Fran Ganter agreed to an interview Friday morning and then changed his mind, saying he'd prefer to let the flattering press release Penn State issued earlier in the week stand.
So here I am writing a Fran Ganter column without Fran Ganter.
It's a little tougher, and in most cases, when a subject is unavailable or not interested or, as is the situation with Ganter, would just like to leave well enough alone and fade off into the sunset, the column would be scrapped.
Though I wish he was willing to answer some questions on his retirement after 46 years as a central figure in the Nittany Lion football program, knowing there would be some he passed on, Ganter's position is understandable.
Between the Penn State community still being fractured - either resenting the NCAA, the administration, the Board of Trustees, Louie Freeh, the media or all of the above and others looking for any slight post-scandal perception that could trigger a social-media blaze - Ganter doesn't want to make anything worse for anybody.
But I still think Ganter's Penn State journey needs a last chapter, even if he's not helping to write it.
We're talking about one of PSU's true unsung heroes - maybe its most unsung hero - of the last 50 years.
People used to joke that Ganter's parents dropped him off in 1967 and never picked him up.
He was a fullback, an overshadowed position to start with, let alone in a star-studded backfield era that included Charlie Pittman, Lydell Mitchell and Franco Harris.
One of his first coaching assignments was presiding over the freshman team; most of us didn't know they once had one.
He recruited and worked with the running backs and kickers - many All-Americans - before becoming offensive coordinator in 1983, and he often performed the unenviable task of coaching "with one hand tied behind beyond your back," as Joe Paterno would say when the Lions were relying on their defense and kicking game.
The payback came in 1994 when Ganter was in charge of one of the greatest offenses in college football history and earned national assistant coach of the year honors.
Shortly thereafter, he turned down the possibility of becoming Michigan State's head coach. Had he taken the Spartans' job, his departure would have disrupted the PSU staff significantly.
Instead, out of family and professional loyalty, he stayed, saying there were no assurances that he'd succeed Paterno, though no doubt harboring those dreams.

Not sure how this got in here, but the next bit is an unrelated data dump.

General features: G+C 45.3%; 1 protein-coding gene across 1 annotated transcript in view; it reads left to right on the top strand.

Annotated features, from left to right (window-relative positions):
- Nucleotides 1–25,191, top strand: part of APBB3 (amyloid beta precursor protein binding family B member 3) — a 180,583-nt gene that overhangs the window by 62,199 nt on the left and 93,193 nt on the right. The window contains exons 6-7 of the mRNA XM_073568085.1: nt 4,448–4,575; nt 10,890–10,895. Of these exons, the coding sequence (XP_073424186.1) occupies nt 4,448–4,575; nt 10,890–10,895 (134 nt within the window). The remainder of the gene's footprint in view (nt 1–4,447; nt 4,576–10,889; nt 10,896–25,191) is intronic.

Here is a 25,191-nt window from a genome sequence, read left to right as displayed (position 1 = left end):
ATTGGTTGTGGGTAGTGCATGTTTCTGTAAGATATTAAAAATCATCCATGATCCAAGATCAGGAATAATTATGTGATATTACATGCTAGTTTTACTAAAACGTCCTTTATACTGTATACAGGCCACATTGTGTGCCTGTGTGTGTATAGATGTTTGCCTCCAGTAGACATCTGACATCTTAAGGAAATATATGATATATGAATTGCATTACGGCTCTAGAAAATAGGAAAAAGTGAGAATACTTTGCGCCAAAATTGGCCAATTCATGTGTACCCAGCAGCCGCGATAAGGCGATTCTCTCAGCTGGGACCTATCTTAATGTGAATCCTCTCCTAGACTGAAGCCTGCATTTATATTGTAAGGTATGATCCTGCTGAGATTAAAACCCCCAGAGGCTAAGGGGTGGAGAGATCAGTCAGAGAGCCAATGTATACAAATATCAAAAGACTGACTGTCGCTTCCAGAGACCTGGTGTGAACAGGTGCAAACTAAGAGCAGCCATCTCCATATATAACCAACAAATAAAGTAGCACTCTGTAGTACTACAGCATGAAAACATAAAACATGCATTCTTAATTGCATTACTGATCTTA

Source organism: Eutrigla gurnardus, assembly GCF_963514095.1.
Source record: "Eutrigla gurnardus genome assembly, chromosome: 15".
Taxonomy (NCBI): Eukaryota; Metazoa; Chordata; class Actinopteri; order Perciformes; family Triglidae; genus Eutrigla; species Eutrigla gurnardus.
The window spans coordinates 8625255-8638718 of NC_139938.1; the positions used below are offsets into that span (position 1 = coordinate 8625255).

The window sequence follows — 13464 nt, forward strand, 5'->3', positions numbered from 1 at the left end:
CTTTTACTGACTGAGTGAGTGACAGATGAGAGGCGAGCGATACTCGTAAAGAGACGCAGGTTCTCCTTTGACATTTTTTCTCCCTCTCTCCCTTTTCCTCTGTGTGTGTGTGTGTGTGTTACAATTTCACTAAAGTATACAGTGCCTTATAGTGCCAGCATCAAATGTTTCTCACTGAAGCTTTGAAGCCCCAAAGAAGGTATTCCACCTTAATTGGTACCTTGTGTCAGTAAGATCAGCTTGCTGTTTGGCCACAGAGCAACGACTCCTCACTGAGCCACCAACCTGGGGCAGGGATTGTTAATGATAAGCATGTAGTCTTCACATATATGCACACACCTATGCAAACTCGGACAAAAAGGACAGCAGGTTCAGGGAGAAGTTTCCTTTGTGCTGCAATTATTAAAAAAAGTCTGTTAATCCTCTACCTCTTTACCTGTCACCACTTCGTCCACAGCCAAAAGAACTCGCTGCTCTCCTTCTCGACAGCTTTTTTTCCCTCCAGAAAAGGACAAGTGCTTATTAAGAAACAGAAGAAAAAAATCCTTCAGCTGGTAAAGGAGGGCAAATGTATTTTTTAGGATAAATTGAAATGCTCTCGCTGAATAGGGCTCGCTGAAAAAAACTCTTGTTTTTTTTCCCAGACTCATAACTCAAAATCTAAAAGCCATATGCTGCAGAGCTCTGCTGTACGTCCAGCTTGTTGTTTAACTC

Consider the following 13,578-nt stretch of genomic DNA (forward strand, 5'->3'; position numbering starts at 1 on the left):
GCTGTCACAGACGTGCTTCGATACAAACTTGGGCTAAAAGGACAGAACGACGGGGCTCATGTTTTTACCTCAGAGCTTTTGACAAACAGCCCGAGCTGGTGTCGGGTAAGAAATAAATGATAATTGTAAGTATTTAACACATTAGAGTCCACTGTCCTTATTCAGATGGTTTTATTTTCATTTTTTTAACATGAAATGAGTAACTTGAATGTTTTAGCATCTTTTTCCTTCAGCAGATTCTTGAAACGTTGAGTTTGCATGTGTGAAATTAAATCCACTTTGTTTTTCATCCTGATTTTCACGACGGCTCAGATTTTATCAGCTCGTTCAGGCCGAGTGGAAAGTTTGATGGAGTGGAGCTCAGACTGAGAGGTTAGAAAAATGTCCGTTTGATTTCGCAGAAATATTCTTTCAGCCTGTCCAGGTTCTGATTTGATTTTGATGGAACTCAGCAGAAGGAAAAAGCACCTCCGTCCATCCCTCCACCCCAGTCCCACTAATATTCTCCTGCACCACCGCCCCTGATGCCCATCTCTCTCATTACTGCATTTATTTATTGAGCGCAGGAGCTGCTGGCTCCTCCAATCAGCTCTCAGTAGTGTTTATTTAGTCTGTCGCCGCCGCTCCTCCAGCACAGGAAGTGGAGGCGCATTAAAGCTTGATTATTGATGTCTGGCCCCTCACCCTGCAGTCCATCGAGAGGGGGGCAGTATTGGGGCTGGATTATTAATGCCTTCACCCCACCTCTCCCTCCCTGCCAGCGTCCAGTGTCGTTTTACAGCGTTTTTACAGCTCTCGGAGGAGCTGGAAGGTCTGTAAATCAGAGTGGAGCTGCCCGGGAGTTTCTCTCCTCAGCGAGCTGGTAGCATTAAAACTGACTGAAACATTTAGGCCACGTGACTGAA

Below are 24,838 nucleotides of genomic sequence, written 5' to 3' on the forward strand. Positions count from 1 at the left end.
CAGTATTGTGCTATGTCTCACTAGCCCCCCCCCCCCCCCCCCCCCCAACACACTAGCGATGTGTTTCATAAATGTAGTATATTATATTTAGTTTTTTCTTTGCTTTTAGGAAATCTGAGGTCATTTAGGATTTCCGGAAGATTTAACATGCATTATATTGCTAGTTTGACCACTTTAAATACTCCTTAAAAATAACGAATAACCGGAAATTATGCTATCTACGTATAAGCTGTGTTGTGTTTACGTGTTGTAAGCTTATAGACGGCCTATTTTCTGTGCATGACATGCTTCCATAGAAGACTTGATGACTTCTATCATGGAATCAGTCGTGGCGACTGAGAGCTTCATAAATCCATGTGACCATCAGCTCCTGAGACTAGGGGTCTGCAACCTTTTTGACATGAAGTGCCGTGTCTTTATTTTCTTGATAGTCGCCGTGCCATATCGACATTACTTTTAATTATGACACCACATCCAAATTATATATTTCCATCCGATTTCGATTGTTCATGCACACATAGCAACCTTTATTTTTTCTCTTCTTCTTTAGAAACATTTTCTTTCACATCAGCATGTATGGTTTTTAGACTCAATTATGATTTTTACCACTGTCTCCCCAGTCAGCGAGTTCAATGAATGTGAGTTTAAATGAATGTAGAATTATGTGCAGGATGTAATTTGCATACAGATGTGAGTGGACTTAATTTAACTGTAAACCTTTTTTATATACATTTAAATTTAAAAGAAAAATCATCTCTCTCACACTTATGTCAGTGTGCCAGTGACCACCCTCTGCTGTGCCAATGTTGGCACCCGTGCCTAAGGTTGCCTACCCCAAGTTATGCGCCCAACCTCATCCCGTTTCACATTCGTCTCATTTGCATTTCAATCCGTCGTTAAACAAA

Paterno was 68 at the time, but he outlasted Ganter, who after losing his wife Karen suddenly in 2002, finally surrendered and took an administrative job in 2004.
In announcing the decision, Paterno said it was bittersweet and admitted, "I'm a little selfish," perhaps because one of his top comrades was leaving the sidelines. (In last week's press release, Ganter heaped praise on Paterno and said other than his father, who died young, Paterno was the greatest influence in his life.)
While many have suggested during the horrendous ordeal of the last 15 months that Jerry Sandusky was an heir apparent, nothing could be further from the truth.
Ganter was a much different story. He could recruit, develop players, scheme and communicate. He bled blue, and as a husband and father of four boys, he was a family man who represented the program with ultimate class.
More than anyone else, when an in-house succession was conceivable and would have been welcome in the mid-to-late '90s, Ganter paid the price for Paterno's desire to coach as long as he could breathe.
Ganter was then placed in the unfortunate position of being the person designated to deliver Paterno the note to call John Surma.
Ever the soldier, whether directed all those years by Paterno to be careful with the football or by a board with its back to the wall, he did what he was told.
No one in Penn State history has lived more highs and lows, on and off the field, than Ganter, who stayed an extra year to aid Bill O'Brien's transition.
I hoped to cover those topics - or at least the feelings he was willing to share - on Friday, the first day of the rest of Fran Ganter's life.
But being the ultimate company man, he quietly declined.
And, knowing all he's been through, I respect him for it.